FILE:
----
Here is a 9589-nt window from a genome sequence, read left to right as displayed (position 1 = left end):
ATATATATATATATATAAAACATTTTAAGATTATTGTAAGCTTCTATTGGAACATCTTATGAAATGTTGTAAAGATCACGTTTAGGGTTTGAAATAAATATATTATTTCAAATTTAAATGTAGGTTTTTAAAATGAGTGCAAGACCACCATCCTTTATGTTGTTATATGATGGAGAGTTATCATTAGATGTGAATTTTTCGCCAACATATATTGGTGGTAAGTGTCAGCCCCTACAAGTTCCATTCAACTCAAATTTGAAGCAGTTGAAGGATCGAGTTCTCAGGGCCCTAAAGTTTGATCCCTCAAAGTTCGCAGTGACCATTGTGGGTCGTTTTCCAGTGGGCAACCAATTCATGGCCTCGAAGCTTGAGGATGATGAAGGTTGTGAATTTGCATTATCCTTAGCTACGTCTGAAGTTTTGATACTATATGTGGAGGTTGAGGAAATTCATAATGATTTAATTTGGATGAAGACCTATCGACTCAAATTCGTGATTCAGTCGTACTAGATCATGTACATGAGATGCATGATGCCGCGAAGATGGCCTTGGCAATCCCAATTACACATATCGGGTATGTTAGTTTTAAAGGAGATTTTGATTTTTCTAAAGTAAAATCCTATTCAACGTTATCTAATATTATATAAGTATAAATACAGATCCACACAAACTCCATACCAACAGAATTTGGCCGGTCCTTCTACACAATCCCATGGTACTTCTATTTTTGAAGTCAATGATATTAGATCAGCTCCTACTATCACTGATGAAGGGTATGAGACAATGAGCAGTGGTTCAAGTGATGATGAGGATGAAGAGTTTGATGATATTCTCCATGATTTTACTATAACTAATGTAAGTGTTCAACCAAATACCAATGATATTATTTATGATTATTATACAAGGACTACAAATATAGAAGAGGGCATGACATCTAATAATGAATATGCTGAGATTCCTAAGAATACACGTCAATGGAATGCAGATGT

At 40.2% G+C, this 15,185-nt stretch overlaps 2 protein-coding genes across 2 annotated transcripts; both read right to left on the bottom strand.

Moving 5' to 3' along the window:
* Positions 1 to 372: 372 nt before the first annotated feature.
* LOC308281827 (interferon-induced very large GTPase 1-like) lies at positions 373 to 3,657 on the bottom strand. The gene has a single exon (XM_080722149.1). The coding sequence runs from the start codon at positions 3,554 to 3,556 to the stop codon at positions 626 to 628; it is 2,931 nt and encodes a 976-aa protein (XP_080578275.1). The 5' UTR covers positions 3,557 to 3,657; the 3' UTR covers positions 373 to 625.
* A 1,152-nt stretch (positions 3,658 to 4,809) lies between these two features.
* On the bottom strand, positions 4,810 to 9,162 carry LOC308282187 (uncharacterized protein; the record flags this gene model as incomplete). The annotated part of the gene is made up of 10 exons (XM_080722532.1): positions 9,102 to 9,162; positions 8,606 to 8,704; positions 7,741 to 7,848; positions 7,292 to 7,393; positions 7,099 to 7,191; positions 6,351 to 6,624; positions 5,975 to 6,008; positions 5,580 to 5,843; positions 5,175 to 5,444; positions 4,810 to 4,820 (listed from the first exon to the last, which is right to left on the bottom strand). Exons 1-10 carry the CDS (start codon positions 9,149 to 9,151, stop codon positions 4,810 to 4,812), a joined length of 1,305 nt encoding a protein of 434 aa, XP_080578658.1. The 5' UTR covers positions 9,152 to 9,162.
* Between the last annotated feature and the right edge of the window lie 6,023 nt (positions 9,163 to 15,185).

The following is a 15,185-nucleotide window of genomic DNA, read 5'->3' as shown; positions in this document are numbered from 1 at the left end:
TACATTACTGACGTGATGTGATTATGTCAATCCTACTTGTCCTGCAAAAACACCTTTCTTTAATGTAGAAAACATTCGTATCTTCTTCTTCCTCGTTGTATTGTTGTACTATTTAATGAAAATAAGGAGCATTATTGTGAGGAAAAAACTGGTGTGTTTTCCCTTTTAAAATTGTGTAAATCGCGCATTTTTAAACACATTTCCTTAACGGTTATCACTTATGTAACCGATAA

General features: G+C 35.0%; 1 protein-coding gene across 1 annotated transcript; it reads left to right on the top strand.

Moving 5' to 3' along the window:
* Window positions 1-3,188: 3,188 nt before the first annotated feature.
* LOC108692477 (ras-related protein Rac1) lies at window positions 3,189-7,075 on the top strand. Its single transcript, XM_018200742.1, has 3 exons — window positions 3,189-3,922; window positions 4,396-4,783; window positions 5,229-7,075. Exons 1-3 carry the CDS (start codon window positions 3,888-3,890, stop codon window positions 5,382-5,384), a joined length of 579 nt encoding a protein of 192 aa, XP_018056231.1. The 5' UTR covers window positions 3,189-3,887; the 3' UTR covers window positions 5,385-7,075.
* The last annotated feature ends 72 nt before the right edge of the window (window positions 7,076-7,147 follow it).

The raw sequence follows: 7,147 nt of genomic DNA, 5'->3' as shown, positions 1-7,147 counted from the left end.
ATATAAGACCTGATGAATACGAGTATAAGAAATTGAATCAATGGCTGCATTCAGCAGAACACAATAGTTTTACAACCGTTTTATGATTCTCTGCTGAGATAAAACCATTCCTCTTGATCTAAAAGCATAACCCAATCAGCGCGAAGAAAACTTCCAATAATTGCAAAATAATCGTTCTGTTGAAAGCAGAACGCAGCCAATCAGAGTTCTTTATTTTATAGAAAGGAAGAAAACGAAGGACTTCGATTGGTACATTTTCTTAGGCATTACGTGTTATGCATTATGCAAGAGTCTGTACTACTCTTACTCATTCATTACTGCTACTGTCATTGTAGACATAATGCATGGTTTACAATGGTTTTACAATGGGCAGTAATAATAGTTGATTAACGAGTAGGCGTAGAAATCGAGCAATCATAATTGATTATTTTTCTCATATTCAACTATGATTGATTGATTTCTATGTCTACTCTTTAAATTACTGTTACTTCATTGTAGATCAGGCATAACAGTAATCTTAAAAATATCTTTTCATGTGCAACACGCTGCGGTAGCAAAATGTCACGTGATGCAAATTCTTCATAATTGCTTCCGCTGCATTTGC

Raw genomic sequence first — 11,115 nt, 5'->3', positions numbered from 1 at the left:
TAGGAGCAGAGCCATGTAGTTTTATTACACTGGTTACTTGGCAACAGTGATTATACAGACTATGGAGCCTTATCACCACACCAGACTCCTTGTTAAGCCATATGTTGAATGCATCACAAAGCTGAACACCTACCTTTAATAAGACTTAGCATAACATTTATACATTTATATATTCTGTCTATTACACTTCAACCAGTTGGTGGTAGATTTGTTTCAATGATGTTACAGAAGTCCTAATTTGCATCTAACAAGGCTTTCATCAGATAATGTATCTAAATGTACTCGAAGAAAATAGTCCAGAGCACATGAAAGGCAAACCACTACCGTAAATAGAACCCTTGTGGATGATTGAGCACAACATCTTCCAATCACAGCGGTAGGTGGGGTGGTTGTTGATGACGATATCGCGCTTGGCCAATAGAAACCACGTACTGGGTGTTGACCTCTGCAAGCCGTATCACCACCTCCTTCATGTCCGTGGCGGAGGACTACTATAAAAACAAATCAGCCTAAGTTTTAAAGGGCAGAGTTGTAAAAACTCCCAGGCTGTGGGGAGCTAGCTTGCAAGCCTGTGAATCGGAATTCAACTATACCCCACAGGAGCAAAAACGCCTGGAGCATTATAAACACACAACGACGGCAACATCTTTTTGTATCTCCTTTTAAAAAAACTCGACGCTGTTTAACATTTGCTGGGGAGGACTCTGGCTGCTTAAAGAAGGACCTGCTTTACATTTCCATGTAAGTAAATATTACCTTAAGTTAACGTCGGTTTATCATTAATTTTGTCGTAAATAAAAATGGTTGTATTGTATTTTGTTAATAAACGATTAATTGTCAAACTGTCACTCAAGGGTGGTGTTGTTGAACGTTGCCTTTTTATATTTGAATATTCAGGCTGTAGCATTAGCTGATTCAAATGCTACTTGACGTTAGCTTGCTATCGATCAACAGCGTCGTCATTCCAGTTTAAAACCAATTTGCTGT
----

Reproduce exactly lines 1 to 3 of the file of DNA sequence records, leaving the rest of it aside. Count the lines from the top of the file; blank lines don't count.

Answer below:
Here is a 9589-nt window from a genome sequence, read left to right as displayed (position 1 = left end):
ATATATATATATATATAAAACATTTTAAGATTATTGTAAGCTTCTATTGGAACATCTTATGAAATGTTGTAAAGATCACGTTTAGGGTTTGAAATAAATATATTATTTCAAATTTAAATGTAGGTTTTTAAAATGAGTGCAAGACCACCATCCTTTATGTTGTTATATGATGGAGAGTTATCATTAGATGTGAATTTTTCGCCAACATATATTGGTGGTAAGTGTCAGCCCCTACAAGTTCCATTCAACTCAAATTTGAAGCAGTTGAAGGATCGAGTTCTCAGGGCCCTAAAGTTTGATCCCTCAAAGTTCGCAGTGACCATTGTGGGTCGTTTTCCAGTGGGCAACCAATTCATGGCCTCGAAGCTTGAGGATGATGAAGGTTGTGAATTTGCATTATCCTTAGCTACGTCTGAAGTTTTGATACTATATGTGGAGGTTGAGGAAATTCATAATGATTTAATTTGGATGAAGACCTATCGACTCAAATTCGTGATTCAGTCGTACTAGATCATGTACATGAGATGCATGATGCCGCGAAGATGGCCTTGGCAATCCCAATTACACATATCGGGTATGTTAGTTTTAAAGGAGATTTTGATTTTTCTAAAGTAAAATCCTATTCAACGTTATCTAATATTATATAAGTATAAATACAGATCCACACAAACTCCATACCAACAGAATTTGGCCGGTCCTTCTACACAATCCCATGGTACTTCTATTTTTGAAGTCAATGATATTAGATCAGCTCCTACTATCACTGATGAAGGGTATGAGACAATGAGCAGTGGTTCAAGTGATGATGAGGATGAAGAGTTTGATGATATTCTCCATGATTTTACTATAACTAATGTAAGTGTTCAACCAAATACCAATGATATTATTTATGATTATTATACAAGGACTACAAATATAGAAGAGGGCATGACATCTAATAATGAATATGCTGAGATTCCTAAGAATACACGTCAATGGAATGCAGATGT

At 40.2% G+C, this 15,185-nt stretch overlaps 2 protein-coding genes across 2 annotated transcripts; both read right to left on the bottom strand.